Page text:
|Received:||7/11/2006 11:41:37 AM|
|Subject:||Business Opportunity Rule|
|Title:||Notice of Proposed Rulemaking|
|CFR Citation:||16 CFR Part 437|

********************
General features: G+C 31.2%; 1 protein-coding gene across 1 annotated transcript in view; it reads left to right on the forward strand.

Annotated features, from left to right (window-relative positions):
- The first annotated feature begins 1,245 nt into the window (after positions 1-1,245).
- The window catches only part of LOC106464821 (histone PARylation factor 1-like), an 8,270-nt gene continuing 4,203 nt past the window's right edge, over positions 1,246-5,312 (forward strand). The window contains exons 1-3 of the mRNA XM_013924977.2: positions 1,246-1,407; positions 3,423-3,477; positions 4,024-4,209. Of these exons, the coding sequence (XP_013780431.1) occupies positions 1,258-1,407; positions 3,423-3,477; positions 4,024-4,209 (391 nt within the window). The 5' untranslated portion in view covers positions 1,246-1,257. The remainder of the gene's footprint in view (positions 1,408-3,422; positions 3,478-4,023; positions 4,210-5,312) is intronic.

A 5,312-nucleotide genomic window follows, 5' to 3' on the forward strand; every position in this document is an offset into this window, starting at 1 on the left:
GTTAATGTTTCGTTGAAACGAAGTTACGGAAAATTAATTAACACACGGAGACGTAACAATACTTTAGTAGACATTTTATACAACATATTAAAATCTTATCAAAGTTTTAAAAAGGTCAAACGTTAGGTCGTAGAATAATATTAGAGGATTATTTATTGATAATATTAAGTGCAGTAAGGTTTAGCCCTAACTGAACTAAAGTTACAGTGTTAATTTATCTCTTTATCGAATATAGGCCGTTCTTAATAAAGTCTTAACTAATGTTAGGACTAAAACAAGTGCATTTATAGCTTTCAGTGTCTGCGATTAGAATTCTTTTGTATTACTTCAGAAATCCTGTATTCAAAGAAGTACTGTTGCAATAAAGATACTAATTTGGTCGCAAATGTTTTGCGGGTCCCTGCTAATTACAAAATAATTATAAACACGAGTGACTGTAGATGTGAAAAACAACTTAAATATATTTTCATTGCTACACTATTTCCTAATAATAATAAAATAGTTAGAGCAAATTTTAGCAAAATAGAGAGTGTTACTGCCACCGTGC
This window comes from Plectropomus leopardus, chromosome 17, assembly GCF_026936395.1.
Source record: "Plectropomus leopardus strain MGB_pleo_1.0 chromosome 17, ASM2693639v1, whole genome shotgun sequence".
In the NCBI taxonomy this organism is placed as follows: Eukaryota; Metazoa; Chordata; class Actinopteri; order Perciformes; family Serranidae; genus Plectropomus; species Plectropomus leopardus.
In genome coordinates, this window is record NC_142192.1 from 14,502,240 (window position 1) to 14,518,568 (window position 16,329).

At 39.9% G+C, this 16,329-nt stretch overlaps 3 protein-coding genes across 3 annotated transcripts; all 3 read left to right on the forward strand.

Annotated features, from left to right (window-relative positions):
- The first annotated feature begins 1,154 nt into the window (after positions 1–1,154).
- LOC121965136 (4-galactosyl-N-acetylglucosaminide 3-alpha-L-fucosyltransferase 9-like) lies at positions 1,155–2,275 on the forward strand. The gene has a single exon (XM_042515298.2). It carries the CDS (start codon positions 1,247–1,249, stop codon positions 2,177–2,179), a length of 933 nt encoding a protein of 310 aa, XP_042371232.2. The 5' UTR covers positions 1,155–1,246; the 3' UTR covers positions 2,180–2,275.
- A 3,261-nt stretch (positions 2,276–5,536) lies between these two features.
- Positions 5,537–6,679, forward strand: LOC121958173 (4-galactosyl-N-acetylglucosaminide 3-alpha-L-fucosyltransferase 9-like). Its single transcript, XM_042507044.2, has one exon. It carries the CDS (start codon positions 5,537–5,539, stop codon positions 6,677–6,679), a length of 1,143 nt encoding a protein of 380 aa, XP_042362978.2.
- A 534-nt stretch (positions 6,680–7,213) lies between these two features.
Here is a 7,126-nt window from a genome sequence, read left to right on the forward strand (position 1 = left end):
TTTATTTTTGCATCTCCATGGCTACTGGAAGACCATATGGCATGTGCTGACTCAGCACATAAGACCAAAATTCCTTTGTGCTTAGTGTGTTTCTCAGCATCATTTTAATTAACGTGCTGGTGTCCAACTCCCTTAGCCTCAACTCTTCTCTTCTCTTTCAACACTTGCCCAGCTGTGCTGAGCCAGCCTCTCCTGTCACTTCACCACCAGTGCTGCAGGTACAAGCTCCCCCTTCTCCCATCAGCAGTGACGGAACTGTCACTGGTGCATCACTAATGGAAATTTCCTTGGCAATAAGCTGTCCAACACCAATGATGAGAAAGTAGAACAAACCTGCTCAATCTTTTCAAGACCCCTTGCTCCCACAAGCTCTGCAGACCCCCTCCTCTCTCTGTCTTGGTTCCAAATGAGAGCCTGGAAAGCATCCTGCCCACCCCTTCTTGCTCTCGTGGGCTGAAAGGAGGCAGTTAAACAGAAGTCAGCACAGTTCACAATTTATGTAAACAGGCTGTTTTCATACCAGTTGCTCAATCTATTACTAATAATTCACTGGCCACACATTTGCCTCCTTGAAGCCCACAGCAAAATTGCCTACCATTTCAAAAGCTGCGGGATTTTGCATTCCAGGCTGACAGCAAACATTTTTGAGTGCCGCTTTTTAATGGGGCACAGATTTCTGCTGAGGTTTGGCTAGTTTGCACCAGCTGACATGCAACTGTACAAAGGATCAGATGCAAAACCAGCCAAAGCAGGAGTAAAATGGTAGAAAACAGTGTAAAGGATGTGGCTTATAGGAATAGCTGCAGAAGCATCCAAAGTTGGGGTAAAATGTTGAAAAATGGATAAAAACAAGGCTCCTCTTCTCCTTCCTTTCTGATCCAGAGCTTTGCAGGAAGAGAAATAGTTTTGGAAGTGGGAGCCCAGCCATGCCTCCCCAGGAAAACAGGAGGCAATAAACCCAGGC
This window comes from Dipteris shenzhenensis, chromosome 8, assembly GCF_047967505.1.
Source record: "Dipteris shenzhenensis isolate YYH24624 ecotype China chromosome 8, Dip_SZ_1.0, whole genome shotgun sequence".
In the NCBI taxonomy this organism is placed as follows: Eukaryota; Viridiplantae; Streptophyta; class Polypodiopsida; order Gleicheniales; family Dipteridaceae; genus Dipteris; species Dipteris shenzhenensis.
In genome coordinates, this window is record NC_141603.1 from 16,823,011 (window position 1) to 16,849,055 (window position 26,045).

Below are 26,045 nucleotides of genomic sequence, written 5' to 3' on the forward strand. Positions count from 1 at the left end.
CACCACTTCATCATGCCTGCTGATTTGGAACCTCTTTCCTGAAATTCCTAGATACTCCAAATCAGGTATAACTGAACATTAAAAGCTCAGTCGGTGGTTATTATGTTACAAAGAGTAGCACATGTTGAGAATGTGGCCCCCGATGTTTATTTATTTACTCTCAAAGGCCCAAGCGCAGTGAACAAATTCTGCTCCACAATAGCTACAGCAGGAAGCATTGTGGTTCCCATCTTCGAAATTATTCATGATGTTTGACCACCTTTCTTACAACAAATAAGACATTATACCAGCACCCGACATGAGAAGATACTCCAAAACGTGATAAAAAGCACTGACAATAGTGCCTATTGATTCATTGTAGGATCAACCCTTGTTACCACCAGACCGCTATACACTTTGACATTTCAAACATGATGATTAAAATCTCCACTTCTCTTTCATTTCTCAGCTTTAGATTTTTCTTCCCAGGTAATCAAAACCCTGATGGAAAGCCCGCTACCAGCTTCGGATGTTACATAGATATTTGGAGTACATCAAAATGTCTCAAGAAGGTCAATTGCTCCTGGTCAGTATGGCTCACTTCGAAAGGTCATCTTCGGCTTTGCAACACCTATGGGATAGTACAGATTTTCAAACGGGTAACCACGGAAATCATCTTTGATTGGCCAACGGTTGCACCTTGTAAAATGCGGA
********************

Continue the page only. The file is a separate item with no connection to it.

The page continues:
Comments:1) A 7 Day waiting period is unrealistic, why not just require that ALL registration money be refunded to a prospect if at anytime within 90 days they request it back. No questions asked. This will not punish existing reputible companies and would hit bad companies where it hurts...in thier pocketbook. 2) Providing a list of references seems like a good idea on the surface, but I have had alot of problems with people from other teams stealing my prospects. After I present my opportunity and do all the work, they happen to run across someone from another team and they guy says, you should get in with me, not them, you'll grow faster on our team than you would on his. Then they register MY new prospect after I did all the leg work. If I had to provide a list of other people in the area who are doing what I am doing, there is no question it would create a devestating situation of infighting and prospect stealing. I already provide access for the new prospect to my sponsor and other active members of my upline support team. 3) A litigation list seems like a silly idea. If I was buying a McDonalds franchise, would I need to see a list of every lawsuit that happened against McDonalds and every other franchisee and all their employees? If this rule is established, the company should at least be allowed to respond or reply regarding the lawsuit in the margins of the document so that both sides of the story are represented. It should also be noted the RESULTS of the lawsuit, i.e. this lawsuit was found to be frivilious. This lawsuit was settled, etc. 4) Earnings disclosures are a very important aspect of our business and industry. It should be noted that it is only fair to the prospect if they recieve fair disclosures on incomes. It is not realistic for the average person to expect to make NET $5000 a month after being in a business for 30 days. Ads that I see that claim $100,000+ a year for doing nothing infuriate me. It makes the whole industry look cheap. We should raise the bar on income claims. We should talk about what the AVERAGE person who has been ACTIVE in the business makes. From my experience the average person gets two rejections and quits. It wouldn't be fair to count them in the averages if they don't do anything the rest of the year until their membership is up for renewal. If you're presenting that someone will make $100,000 in 2-5 years, you should also report how many people have actually done that. In fact, a better metric would be to report ON AVERAGE how many presentations a person would have to do to hit certain income levels. Every reputable company should know their averages. For example, on average 10 customer presentations results in 5 sales. 10 opportunity presentations results in 2 new business owners and 3 customers. So, if you want to make $500 a month, you should expect to make X number of presentations. 5) Should I be required to report my income to prospects? Good question. It would be good for everyone to "get naked" financially about what they make in this business to their prospects, but it does seem somewhat unfair to be required to do so. Let's say I've been only doing 1 presentation a week for 5 years and I'm required to show the prospect my checks for $60 a month. Not too exciting. But it is realistic for only working 1 hour a week. What is a brand new person who has only been in the business for 10 days supposed to disclose? Do you only have to disclose your bonus checks, or do you also disclose your retail markup on product sales which the company would have little way of keeping track of. What if a superstar discloses he makes $5,000 a month after 30 days and it's true! Is it fair to a brand new person who is NOT a superstar to expect to make $5,000 next month? Again, I think it's more fair and realistic for an average prospect to be presented with average results of the average person involved in the opportunity.